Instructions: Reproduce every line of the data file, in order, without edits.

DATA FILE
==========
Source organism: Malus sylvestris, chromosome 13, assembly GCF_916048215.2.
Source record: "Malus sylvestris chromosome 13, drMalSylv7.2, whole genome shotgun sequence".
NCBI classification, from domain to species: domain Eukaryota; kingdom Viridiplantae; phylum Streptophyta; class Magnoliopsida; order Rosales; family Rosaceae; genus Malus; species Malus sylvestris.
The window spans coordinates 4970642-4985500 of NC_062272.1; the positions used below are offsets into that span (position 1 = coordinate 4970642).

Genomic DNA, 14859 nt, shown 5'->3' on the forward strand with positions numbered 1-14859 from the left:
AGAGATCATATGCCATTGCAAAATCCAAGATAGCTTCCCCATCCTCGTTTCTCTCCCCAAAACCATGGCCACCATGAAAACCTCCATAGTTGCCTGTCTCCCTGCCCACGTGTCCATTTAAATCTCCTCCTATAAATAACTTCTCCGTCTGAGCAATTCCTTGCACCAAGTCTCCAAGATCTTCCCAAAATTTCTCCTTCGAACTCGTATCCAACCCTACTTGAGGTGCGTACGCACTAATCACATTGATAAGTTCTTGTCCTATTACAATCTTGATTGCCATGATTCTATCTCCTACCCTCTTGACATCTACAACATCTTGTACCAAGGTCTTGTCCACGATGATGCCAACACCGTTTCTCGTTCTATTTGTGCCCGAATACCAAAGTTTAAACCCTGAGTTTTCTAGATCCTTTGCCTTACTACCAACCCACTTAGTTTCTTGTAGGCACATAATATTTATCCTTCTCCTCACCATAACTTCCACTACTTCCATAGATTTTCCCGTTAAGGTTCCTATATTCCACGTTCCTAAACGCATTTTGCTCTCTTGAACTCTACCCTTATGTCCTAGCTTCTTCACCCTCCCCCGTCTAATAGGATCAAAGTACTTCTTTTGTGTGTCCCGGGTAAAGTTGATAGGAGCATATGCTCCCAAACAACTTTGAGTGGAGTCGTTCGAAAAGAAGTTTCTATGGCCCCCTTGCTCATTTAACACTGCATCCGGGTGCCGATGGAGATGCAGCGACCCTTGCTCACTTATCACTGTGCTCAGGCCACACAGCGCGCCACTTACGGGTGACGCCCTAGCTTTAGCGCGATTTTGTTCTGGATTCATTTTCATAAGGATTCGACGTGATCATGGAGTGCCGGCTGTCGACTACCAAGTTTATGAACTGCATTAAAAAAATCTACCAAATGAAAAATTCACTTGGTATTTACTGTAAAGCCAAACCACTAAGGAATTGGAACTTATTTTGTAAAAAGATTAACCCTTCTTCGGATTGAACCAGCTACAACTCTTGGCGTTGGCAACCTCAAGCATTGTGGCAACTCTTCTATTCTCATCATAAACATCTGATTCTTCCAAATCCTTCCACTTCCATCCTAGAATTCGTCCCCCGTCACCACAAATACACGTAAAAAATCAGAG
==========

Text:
Source organism: Malus sylvestris, chromosome 13, assembly GCF_916048215.2.
Source record: "Malus sylvestris chromosome 13, drMalSylv7.2, whole genome shotgun sequence".
NCBI classification, from domain to species: domain Eukaryota; kingdom Viridiplantae; phylum Streptophyta; class Magnoliopsida; order Rosales; family Rosaceae; genus Malus; species Malus sylvestris.
The window spans coordinates 4970642-4985500 of NC_062272.1; the positions used below are offsets into that span (position 1 = coordinate 4970642).

Genomic DNA, 14859 nt, shown 5'->3' on the forward strand with positions numbered 1-14859 from the left:
AGAGATCATATGCCATTGCAAAATCCAAGATAGCTTCCCCATCCTCGTTTCTCTCCCCAAAACCATGGCCACCATGAAAACCTCCATAGTTGCCTGTCTCCCTGCCCACGTGTCCATTTAAATCTCCTCCTATAAATAACTTCTCCGTCTGAGCAATTCCTTGCACCAAGTCTCCAAGATCTTCCCAAAATTTCTCCTTCGAACTCGTATCCAACCCTACTTGAGGTGCGTACGCACTAATCACATTGATAAGTTCTTGTCCTATTACAATCTTGATTGCCATGATTCTATCTCCTACCCTCTTGACATCTACAACATCTTGTACCAAGGTCTTGTCCACGATGATGCCAACACCGTTTCTCGTTCTATTTGTGCCCGAATACCAAAGTTTAAACCCTGAGTTTTCTAGATCCTTTGCCTTACTACCAACCCACTTAGTTTCTTGTAGGCACATAATATTTATCCTTCTCCTCACCATAACTTCCACTACTTCCATAGATTTTCCCGTTAAGGTTCCTATATTCCACGTTCCTAAACGCATTTTGCTCTCTTGAACTCTACCCTTATGTCCTAGCTTCTTCACCCTCCCCCGTCTAATAGGATCAAAGTACTTCTTTTGTGTGTCCCGGGTAAAGTTGATAGGAGCATATGCTCCCAAACAACTTTGAGTGGAGTCGTTCGAAAAGAAGTTTCTATGGCCCCCTTGCTCATTTAACACTGCATCCGGGTGCCGATGGAGATGCAGCGACCCTTGCTCACTTATCACTGTGCTCAGGCCACACAGCGCGCCACTTACGGGTGACGCCCTAGCTTTAGCGCGATTTTGTTCTGGATTCATTTTCATAAGGATTCGACGTGATCATGGAGTGCCGGCTGTCGACTACCAAGTTTATGAACTGCATTAAAAAAATCTACCAAATGAAAAATTCACTTGGTATTTACTGTAAAGCCAAACCACTAAGGAATTGGAACTTATTTTGTAAAAAGATTAACCCTTCTTCGGATTGAACCAGCTACAACTCTTGGCGTTGGCAACCTCAAGCATTGTGGCAACTCTTCTATTCTCATCATAAACATCTGATTCTTCCAAATCCTTCCACTTCCATCCTAGAATTCGTCCCCCGTCACCACAAATACACGTAAAAAATCAGAG